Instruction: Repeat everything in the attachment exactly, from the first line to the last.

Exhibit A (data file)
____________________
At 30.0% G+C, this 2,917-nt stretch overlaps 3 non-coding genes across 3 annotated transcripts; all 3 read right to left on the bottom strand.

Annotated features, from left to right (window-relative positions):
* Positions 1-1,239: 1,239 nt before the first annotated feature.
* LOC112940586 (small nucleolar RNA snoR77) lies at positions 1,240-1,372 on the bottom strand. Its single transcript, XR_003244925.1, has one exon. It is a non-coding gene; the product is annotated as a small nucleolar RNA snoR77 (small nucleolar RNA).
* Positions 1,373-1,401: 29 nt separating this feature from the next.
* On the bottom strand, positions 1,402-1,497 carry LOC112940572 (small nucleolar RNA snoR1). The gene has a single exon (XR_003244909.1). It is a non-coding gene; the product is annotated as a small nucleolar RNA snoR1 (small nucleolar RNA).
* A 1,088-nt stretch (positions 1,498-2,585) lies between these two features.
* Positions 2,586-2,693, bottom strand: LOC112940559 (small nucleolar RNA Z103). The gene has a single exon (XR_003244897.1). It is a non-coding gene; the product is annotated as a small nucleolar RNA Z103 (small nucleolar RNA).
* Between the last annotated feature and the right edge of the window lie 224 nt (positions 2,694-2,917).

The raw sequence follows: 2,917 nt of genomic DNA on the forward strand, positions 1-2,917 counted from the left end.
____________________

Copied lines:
At 30.0% G+C, this 2,917-nt stretch overlaps 3 non-coding genes across 3 annotated transcripts; all 3 read right to left on the bottom strand.

Annotated features, from left to right (window-relative positions):
* Positions 1-1,239: 1,239 nt before the first annotated feature.
* LOC112940586 (small nucleolar RNA snoR77) lies at positions 1,240-1,372 on the bottom strand. Its single transcript, XR_003244925.1, has one exon. It is a non-coding gene; the product is annotated as a small nucleolar RNA snoR77 (small nucleolar RNA).
* Positions 1,373-1,401: 29 nt separating this feature from the next.
* On the bottom strand, positions 1,402-1,497 carry LOC112940572 (small nucleolar RNA snoR1). The gene has a single exon (XR_003244909.1). It is a non-coding gene; the product is annotated as a small nucleolar RNA snoR1 (small nucleolar RNA).
* A 1,088-nt stretch (positions 1,498-2,585) lies between these two features.
* Positions 2,586-2,693, bottom strand: LOC112940559 (small nucleolar RNA Z103). The gene has a single exon (XR_003244897.1). It is a non-coding gene; the product is annotated as a small nucleolar RNA Z103 (small nucleolar RNA).
* Between the last annotated feature and the right edge of the window lie 224 nt (positions 2,694-2,917).

The raw sequence follows: 2,917 nt of genomic DNA on the forward strand, positions 1-2,917 counted from the left end.